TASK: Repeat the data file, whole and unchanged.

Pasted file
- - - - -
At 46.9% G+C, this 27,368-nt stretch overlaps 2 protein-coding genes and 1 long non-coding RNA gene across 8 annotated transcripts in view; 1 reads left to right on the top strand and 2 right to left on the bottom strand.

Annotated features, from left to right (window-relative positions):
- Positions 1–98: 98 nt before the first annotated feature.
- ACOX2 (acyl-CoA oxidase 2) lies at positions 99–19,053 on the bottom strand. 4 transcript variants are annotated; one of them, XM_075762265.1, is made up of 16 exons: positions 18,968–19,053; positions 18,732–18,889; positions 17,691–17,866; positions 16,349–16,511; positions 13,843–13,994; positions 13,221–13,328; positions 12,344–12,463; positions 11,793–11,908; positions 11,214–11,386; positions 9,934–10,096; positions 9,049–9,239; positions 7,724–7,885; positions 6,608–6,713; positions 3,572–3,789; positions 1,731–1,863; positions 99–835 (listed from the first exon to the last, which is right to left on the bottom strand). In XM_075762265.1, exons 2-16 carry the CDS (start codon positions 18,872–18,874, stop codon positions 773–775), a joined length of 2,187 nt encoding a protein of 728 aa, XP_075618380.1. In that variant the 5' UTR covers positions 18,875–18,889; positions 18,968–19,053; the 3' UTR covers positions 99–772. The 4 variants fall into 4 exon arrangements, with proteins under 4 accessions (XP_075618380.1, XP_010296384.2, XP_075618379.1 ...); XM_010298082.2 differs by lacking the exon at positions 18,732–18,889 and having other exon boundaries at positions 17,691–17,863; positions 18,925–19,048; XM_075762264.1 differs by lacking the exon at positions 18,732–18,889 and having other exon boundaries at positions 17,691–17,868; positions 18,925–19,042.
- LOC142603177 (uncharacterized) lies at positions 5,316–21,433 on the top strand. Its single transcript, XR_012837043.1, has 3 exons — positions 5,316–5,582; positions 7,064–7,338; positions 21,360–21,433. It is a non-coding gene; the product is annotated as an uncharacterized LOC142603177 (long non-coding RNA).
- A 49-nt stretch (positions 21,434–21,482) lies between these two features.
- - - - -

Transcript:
At 46.9% G+C, this 27,368-nt stretch overlaps 2 protein-coding genes and 1 long non-coding RNA gene across 8 annotated transcripts in view; 1 reads left to right on the top strand and 2 right to left on the bottom strand.

Annotated features, from left to right (window-relative positions):
- Positions 1–98: 98 nt before the first annotated feature.
- ACOX2 (acyl-CoA oxidase 2) lies at positions 99–19,053 on the bottom strand. 4 transcript variants are annotated; one of them, XM_075762265.1, is made up of 16 exons: positions 18,968–19,053; positions 18,732–18,889; positions 17,691–17,866; positions 16,349–16,511; positions 13,843–13,994; positions 13,221–13,328; positions 12,344–12,463; positions 11,793–11,908; positions 11,214–11,386; positions 9,934–10,096; positions 9,049–9,239; positions 7,724–7,885; positions 6,608–6,713; positions 3,572–3,789; positions 1,731–1,863; positions 99–835 (listed from the first exon to the last, which is right to left on the bottom strand). In XM_075762265.1, exons 2-16 carry the CDS (start codon positions 18,872–18,874, stop codon positions 773–775), a joined length of 2,187 nt encoding a protein of 728 aa, XP_075618380.1. In that variant the 5' UTR covers positions 18,875–18,889; positions 18,968–19,053; the 3' UTR covers positions 99–772. The 4 variants fall into 4 exon arrangements, with proteins under 4 accessions (XP_075618380.1, XP_010296384.2, XP_075618379.1 ...); XM_010298082.2 differs by lacking the exon at positions 18,732–18,889 and having other exon boundaries at positions 17,691–17,863; positions 18,925–19,048; XM_075762264.1 differs by lacking the exon at positions 18,732–18,889 and having other exon boundaries at positions 17,691–17,868; positions 18,925–19,042.
- LOC142603177 (uncharacterized) lies at positions 5,316–21,433 on the top strand. Its single transcript, XR_012837043.1, has 3 exons — positions 5,316–5,582; positions 7,064–7,338; positions 21,360–21,433. It is a non-coding gene; the product is annotated as an uncharacterized LOC142603177 (long non-coding RNA).
- A 49-nt stretch (positions 21,434–21,482) lies between these two features.